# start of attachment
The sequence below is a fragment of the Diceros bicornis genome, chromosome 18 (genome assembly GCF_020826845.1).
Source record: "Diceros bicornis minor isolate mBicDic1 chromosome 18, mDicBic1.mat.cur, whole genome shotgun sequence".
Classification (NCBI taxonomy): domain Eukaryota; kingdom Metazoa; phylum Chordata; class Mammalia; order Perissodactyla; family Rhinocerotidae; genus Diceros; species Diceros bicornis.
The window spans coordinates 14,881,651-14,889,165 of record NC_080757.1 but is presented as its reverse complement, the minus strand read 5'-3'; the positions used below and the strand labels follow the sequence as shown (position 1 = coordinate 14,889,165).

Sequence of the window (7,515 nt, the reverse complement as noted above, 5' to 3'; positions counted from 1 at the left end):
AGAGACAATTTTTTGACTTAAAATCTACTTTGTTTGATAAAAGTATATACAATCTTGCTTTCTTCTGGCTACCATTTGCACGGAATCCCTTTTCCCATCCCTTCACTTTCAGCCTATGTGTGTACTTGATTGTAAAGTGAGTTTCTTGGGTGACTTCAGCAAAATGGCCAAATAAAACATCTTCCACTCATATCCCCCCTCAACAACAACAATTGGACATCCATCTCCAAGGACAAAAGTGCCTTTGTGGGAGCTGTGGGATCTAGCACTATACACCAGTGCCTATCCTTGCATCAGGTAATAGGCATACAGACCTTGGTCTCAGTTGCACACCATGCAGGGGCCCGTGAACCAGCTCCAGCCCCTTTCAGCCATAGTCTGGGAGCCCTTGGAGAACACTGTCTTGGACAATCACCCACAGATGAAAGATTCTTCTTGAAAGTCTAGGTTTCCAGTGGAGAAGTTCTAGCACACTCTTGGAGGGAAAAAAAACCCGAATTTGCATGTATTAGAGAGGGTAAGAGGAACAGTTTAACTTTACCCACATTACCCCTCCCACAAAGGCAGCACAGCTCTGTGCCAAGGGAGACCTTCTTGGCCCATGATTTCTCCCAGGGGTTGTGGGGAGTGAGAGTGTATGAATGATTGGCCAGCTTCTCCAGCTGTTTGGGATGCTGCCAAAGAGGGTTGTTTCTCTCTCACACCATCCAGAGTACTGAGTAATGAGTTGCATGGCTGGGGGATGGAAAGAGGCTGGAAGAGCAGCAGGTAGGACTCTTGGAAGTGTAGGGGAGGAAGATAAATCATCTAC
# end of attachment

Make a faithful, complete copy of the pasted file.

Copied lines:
The sequence below is a fragment of the Diceros bicornis genome, chromosome 18 (genome assembly GCF_020826845.1).
Source record: "Diceros bicornis minor isolate mBicDic1 chromosome 18, mDicBic1.mat.cur, whole genome shotgun sequence".
Classification (NCBI taxonomy): domain Eukaryota; kingdom Metazoa; phylum Chordata; class Mammalia; order Perissodactyla; family Rhinocerotidae; genus Diceros; species Diceros bicornis.
The window spans coordinates 14,881,651-14,889,165 of record NC_080757.1 but is presented as its reverse complement, the minus strand read 5'-3'; the positions used below and the strand labels follow the sequence as shown (position 1 = coordinate 14,889,165).

Sequence of the window (7,515 nt, the reverse complement as noted above, 5' to 3'; positions counted from 1 at the left end):
AGAGACAATTTTTTGACTTAAAATCTACTTTGTTTGATAAAAGTATATACAATCTTGCTTTCTTCTGGCTACCATTTGCACGGAATCCCTTTTCCCATCCCTTCACTTTCAGCCTATGTGTGTACTTGATTGTAAAGTGAGTTTCTTGGGTGACTTCAGCAAAATGGCCAAATAAAACATCTTCCACTCATATCCCCCCTCAACAACAACAATTGGACATCCATCTCCAAGGACAAAAGTGCCTTTGTGGGAGCTGTGGGATCTAGCACTATACACCAGTGCCTATCCTTGCATCAGGTAATAGGCATACAGACCTTGGTCTCAGTTGCACACCATGCAGGGGCCCGTGAACCAGCTCCAGCCCCTTTCAGCCATAGTCTGGGAGCCCTTGGAGAACACTGTCTTGGACAATCACCCACAGATGAAAGATTCTTCTTGAAAGTCTAGGTTTCCAGTGGAGAAGTTCTAGCACACTCTTGGAGGGAAAAAAAACCCGAATTTGCATGTATTAGAGAGGGTAAGAGGAACAGTTTAACTTTACCCACATTACCCCTCCCACAAAGGCAGCACAGCTCTGTGCCAAGGGAGACCTTCTTGGCCCATGATTTCTCCCAGGGGTTGTGGGGAGTGAGAGTGTATGAATGATTGGCCAGCTTCTCCAGCTGTTTGGGATGCTGCCAAAGAGGGTTGTTTCTCTCTCACACCATCCAGAGTACTGAGTAATGAGTTGCATGGCTGGGGGATGGAAAGAGGCTGGAAGAGCAGCAGGTAGGACTCTTGGAAGTGTAGGGGAGGAAGATAAATCATCTAC